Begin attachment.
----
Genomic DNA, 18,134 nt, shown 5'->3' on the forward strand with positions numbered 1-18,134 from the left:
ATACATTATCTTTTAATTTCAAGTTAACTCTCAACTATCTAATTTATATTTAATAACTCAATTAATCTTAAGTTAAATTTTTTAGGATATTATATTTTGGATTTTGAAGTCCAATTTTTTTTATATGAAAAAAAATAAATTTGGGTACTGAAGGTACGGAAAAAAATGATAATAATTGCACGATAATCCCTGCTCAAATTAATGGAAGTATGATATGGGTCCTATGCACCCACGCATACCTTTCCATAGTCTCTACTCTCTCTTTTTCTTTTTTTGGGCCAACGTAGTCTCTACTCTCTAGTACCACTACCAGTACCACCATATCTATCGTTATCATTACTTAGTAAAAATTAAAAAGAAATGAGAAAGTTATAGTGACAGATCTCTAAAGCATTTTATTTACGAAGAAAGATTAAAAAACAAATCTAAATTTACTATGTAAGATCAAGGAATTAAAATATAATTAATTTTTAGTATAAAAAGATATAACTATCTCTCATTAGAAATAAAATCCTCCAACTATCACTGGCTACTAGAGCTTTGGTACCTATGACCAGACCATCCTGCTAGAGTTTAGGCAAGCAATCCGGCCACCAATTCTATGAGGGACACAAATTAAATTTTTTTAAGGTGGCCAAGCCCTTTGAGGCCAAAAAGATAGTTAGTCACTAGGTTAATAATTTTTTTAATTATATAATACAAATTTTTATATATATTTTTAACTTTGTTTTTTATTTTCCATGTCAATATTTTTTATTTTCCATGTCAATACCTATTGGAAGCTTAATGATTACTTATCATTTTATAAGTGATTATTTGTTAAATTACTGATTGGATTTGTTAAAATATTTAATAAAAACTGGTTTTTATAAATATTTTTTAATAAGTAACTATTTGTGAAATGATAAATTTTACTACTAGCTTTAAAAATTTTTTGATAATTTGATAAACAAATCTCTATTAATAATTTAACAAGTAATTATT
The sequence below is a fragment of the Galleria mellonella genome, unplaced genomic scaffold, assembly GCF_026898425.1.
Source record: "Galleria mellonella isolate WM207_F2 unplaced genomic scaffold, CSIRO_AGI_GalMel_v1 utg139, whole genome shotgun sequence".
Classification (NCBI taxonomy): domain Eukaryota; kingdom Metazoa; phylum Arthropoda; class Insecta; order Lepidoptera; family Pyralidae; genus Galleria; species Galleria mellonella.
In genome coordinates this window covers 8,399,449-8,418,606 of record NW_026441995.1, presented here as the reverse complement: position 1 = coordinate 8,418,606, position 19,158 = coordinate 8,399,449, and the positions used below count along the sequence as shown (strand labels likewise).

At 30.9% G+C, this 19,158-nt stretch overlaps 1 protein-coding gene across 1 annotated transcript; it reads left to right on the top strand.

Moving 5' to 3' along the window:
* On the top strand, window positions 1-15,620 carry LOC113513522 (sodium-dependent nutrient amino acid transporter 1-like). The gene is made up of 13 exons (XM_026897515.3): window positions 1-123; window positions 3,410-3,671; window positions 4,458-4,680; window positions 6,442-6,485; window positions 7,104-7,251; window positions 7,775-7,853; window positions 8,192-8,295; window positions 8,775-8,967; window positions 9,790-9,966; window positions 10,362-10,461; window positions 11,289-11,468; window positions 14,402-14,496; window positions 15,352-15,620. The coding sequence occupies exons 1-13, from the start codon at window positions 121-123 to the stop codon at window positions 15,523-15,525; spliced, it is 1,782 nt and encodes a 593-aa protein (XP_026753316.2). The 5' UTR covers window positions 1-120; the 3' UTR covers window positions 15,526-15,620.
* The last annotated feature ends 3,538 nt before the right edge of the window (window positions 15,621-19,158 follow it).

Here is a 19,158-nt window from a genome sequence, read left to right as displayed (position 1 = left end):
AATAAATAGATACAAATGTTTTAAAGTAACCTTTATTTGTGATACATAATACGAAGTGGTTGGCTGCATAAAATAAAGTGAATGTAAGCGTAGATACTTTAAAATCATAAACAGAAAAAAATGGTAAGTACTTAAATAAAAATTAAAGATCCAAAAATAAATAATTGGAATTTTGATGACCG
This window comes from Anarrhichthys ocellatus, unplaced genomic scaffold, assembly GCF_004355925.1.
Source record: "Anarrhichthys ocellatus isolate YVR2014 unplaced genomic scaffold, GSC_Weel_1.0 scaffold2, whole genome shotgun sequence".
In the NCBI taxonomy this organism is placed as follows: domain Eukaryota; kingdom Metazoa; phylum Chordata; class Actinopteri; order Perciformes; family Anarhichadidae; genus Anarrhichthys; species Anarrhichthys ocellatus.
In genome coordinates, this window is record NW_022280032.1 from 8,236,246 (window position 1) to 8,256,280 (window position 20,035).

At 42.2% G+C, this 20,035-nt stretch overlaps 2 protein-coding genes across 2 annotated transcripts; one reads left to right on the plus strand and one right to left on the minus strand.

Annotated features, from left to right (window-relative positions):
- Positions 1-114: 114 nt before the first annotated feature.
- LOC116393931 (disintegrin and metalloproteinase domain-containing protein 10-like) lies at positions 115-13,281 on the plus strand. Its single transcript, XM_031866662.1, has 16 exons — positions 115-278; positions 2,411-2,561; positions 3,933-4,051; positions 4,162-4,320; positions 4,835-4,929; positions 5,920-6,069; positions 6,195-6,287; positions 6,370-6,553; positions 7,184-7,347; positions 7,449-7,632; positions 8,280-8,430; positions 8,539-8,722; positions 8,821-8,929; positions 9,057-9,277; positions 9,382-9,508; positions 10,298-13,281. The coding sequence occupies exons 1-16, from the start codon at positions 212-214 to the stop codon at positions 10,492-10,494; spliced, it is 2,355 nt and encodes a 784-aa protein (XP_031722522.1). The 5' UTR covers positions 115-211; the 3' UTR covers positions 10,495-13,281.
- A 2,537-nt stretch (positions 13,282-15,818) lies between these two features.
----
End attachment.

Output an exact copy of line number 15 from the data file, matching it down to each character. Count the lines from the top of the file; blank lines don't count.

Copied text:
In the NCBI taxonomy this organism is placed as follows: domain Eukaryota; kingdom Metazoa; phylum Chordata; class Actinopteri; order Perciformes; family Anarhichadidae; genus Anarrhichthys; species Anarrhichthys ocellatus.